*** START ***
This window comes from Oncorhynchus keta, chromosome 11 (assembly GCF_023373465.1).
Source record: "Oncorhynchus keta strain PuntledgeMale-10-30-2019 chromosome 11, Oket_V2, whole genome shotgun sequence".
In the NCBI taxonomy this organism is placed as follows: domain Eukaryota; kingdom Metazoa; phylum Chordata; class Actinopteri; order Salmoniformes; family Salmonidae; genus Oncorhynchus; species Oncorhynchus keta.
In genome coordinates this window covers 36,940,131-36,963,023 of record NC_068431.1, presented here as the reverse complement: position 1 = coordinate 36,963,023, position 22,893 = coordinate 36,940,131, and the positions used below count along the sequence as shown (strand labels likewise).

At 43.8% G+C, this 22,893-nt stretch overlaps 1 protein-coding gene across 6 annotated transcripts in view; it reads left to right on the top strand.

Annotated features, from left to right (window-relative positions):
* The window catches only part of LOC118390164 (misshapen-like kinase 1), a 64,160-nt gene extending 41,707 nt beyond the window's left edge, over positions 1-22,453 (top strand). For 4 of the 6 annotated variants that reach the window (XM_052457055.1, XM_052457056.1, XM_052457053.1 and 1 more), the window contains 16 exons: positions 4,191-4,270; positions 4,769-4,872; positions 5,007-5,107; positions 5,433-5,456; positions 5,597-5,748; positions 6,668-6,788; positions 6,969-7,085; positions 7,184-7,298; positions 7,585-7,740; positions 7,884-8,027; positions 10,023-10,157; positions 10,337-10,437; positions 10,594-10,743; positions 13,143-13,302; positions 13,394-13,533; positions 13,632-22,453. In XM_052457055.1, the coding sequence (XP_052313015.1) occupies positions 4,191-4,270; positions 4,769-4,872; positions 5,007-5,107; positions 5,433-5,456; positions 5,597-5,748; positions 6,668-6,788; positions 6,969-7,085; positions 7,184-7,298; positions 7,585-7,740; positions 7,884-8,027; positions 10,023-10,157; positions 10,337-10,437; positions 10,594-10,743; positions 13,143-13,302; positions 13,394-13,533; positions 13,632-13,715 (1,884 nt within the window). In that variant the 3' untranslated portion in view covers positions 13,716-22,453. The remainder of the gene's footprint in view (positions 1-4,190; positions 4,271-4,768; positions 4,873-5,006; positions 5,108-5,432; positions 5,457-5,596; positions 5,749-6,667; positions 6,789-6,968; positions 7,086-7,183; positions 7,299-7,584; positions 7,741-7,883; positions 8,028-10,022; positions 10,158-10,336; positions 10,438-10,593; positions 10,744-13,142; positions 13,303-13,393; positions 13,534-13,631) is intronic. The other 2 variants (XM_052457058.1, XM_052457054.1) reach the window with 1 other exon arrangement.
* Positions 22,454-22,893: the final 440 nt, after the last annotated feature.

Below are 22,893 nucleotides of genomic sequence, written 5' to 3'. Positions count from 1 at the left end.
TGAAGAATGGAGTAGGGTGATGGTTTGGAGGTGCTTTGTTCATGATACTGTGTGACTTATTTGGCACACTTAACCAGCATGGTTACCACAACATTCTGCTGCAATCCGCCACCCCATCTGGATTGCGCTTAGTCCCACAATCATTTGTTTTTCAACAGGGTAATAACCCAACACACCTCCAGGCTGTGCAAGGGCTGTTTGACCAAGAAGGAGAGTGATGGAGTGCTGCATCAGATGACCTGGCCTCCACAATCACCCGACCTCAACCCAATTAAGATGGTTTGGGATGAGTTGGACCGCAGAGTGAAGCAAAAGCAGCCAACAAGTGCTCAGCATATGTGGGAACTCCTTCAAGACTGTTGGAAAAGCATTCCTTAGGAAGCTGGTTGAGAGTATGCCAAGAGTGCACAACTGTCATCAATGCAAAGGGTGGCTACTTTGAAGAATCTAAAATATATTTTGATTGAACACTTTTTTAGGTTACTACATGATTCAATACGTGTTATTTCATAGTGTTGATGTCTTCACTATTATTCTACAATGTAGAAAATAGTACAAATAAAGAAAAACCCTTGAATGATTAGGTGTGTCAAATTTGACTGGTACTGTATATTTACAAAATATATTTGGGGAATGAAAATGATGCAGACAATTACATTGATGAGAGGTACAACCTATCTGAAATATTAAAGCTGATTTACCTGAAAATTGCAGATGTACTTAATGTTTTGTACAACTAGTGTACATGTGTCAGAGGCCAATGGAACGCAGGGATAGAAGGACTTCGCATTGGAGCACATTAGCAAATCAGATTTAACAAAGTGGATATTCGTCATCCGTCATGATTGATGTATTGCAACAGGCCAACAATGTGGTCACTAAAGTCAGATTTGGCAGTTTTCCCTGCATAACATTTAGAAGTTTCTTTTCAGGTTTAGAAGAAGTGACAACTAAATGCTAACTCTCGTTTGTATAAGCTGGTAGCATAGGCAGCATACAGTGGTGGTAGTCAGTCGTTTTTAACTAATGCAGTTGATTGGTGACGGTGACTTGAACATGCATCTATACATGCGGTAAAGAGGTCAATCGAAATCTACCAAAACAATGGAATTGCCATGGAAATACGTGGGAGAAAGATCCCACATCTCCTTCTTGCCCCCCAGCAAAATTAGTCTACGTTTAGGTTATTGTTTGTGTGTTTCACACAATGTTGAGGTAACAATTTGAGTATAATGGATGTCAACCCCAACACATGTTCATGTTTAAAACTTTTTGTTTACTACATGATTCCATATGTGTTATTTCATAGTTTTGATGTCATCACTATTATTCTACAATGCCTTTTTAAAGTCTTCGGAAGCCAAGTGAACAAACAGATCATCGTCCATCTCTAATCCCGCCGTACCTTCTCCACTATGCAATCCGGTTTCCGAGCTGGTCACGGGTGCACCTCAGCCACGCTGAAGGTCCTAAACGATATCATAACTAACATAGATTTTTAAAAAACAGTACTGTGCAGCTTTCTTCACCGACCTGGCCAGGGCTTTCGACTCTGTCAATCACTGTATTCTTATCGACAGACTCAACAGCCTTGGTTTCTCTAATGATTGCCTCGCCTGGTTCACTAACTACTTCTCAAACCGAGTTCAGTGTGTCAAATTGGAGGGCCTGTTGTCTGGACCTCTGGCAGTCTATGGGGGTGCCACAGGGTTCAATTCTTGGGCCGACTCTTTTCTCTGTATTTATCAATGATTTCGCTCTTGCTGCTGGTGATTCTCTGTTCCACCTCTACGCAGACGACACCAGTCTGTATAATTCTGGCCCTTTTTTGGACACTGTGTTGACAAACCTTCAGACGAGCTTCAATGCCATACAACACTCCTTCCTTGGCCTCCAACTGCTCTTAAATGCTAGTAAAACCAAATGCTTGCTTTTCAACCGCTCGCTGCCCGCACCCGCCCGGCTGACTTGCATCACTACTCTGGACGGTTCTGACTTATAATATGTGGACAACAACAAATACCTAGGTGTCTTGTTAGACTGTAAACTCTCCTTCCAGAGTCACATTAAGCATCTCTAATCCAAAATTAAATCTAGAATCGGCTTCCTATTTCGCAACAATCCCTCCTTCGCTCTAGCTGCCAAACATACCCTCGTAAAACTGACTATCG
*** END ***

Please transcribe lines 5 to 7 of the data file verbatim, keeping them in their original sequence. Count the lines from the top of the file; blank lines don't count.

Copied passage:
At 43.8% G+C, this 22,893-nt stretch overlaps 1 protein-coding gene across 6 annotated transcripts in view; it reads left to right on the top strand.

Annotated features, from left to right (window-relative positions):
* The window catches only part of LOC118390164 (misshapen-like kinase 1), a 64,160-nt gene extending 41,707 nt beyond the window's left edge, over positions 1-22,453 (top strand). For 4 of the 6 annotated variants that reach the window (XM_052457055.1, XM_052457056.1, XM_052457053.1 and 1 more), the window contains 16 exons: positions 4,191-4,270; positions 4,769-4,872; positions 5,007-5,107; positions 5,433-5,456; positions 5,597-5,748; positions 6,668-6,788; positions 6,969-7,085; positions 7,184-7,298; positions 7,585-7,740; positions 7,884-8,027; positions 10,023-10,157; positions 10,337-10,437; positions 10,594-10,743; positions 13,143-13,302; positions 13,394-13,533; positions 13,632-22,453. In XM_052457055.1, the coding sequence (XP_052313015.1) occupies positions 4,191-4,270; positions 4,769-4,872; positions 5,007-5,107; positions 5,433-5,456; positions 5,597-5,748; positions 6,668-6,788; positions 6,969-7,085; positions 7,184-7,298; positions 7,585-7,740; positions 7,884-8,027; positions 10,023-10,157; positions 10,337-10,437; positions 10,594-10,743; positions 13,143-13,302; positions 13,394-13,533; positions 13,632-13,715 (1,884 nt within the window). In that variant the 3' untranslated portion in view covers positions 13,716-22,453. The remainder of the gene's footprint in view (positions 1-4,190; positions 4,271-4,768; positions 4,873-5,006; positions 5,108-5,432; positions 5,457-5,596; positions 5,749-6,667; positions 6,789-6,968; positions 7,086-7,183; positions 7,299-7,584; positions 7,741-7,883; positions 8,028-10,022; positions 10,158-10,336; positions 10,438-10,593; positions 10,744-13,142; positions 13,303-13,393; positions 13,534-13,631) is intronic. The other 2 variants (XM_052457058.1, XM_052457054.1) reach the window with 1 other exon arrangement.